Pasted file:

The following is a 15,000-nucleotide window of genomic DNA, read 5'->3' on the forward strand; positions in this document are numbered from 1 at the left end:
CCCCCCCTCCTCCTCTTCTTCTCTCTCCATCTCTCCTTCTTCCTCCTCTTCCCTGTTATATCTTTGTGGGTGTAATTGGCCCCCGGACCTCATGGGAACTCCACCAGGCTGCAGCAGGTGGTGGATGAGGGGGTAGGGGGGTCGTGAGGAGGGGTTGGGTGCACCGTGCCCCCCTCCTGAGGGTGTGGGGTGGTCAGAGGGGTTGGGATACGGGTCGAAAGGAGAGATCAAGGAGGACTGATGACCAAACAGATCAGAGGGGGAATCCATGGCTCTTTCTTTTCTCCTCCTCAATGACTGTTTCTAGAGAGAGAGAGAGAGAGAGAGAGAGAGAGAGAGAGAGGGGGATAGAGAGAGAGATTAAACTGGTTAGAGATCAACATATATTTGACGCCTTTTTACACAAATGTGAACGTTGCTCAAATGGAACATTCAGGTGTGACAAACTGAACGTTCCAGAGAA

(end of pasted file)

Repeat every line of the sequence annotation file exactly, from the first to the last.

The following is a 15,000-nucleotide window of genomic DNA, read 5'->3' on the forward strand; positions in this document are numbered from 1 at the left end:
CCCCCCCTCCTCCTCTTCTTCTCTCTCCATCTCTCCTTCTTCCTCCTCTTCCCTGTTATATCTTTGTGGGTGTAATTGGCCCCCGGACCTCATGGGAACTCCACCAGGCTGCAGCAGGTGGTGGATGAGGGGGTAGGGGGGTCGTGAGGAGGGGTTGGGTGCACCGTGCCCCCCTCCTGAGGGTGTGGGGTGGTCAGAGGGGTTGGGATACGGGTCGAAAGGAGAGATCAAGGAGGACTGATGACCAAACAGATCAGAGGGGGAATCCATGGCTCTTTCTTTTCTCCTCCTCAATGACTGTTTCTAGAGAGAGAGAGAGAGAGAGAGAGAGAGAGAGAGAGAGGGGGATAGAGAGAGAGATTAAACTGGTTAGAGATCAACATATATTTGACGCCTTTTTACACAAATGTGAACGTTGCTCAAATGGAACATTCAGGTGTGACAAACTGAACGTTCCAGAGAA